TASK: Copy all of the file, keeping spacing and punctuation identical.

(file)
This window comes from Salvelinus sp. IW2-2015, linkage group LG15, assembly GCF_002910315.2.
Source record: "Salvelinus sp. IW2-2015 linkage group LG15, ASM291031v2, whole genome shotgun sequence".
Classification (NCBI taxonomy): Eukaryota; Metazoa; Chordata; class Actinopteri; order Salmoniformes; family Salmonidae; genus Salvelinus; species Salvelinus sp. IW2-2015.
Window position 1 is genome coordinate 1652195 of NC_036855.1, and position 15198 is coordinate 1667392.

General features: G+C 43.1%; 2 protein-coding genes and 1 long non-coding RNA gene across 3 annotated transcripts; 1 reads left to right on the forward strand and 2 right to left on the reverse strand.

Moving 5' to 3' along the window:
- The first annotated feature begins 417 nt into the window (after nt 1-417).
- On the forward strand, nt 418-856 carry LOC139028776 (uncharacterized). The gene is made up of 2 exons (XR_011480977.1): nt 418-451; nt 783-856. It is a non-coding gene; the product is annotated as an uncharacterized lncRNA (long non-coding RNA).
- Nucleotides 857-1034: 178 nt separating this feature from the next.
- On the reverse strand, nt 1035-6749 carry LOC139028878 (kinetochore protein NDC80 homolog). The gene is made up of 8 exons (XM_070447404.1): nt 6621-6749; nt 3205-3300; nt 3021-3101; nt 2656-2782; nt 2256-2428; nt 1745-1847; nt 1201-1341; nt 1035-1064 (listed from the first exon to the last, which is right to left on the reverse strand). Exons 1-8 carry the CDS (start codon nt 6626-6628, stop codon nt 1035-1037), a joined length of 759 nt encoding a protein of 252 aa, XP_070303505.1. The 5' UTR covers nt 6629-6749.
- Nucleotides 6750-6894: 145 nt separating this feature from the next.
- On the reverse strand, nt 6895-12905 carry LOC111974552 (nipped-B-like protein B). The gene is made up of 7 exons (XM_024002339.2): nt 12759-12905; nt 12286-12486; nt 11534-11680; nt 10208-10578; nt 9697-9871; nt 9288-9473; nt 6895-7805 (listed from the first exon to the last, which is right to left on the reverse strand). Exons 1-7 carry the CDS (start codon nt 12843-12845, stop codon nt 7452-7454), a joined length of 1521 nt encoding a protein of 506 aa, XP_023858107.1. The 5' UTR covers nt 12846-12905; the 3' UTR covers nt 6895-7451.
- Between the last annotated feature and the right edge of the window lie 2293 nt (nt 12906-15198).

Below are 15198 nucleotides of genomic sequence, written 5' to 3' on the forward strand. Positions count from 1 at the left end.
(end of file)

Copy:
This window comes from Salvelinus sp. IW2-2015, linkage group LG15, assembly GCF_002910315.2.
Source record: "Salvelinus sp. IW2-2015 linkage group LG15, ASM291031v2, whole genome shotgun sequence".
Classification (NCBI taxonomy): Eukaryota; Metazoa; Chordata; class Actinopteri; order Salmoniformes; family Salmonidae; genus Salvelinus; species Salvelinus sp. IW2-2015.
Window position 1 is genome coordinate 1652195 of NC_036855.1, and position 15198 is coordinate 1667392.

General features: G+C 43.1%; 2 protein-coding genes and 1 long non-coding RNA gene across 3 annotated transcripts; 1 reads left to right on the forward strand and 2 right to left on the reverse strand.

Moving 5' to 3' along the window:
- The first annotated feature begins 417 nt into the window (after nt 1-417).
- On the forward strand, nt 418-856 carry LOC139028776 (uncharacterized). The gene is made up of 2 exons (XR_011480977.1): nt 418-451; nt 783-856. It is a non-coding gene; the product is annotated as an uncharacterized lncRNA (long non-coding RNA).
- Nucleotides 857-1034: 178 nt separating this feature from the next.
- On the reverse strand, nt 1035-6749 carry LOC139028878 (kinetochore protein NDC80 homolog). The gene is made up of 8 exons (XM_070447404.1): nt 6621-6749; nt 3205-3300; nt 3021-3101; nt 2656-2782; nt 2256-2428; nt 1745-1847; nt 1201-1341; nt 1035-1064 (listed from the first exon to the last, which is right to left on the reverse strand). Exons 1-8 carry the CDS (start codon nt 6626-6628, stop codon nt 1035-1037), a joined length of 759 nt encoding a protein of 252 aa, XP_070303505.1. The 5' UTR covers nt 6629-6749.
- Nucleotides 6750-6894: 145 nt separating this feature from the next.
- On the reverse strand, nt 6895-12905 carry LOC111974552 (nipped-B-like protein B). The gene is made up of 7 exons (XM_024002339.2): nt 12759-12905; nt 12286-12486; nt 11534-11680; nt 10208-10578; nt 9697-9871; nt 9288-9473; nt 6895-7805 (listed from the first exon to the last, which is right to left on the reverse strand). Exons 1-7 carry the CDS (start codon nt 12843-12845, stop codon nt 7452-7454), a joined length of 1521 nt encoding a protein of 506 aa, XP_023858107.1. The 5' UTR covers nt 12846-12905; the 3' UTR covers nt 6895-7451.
- Between the last annotated feature and the right edge of the window lie 2293 nt (nt 12906-15198).

Below are 15198 nucleotides of genomic sequence, written 5' to 3' on the forward strand. Positions count from 1 at the left end.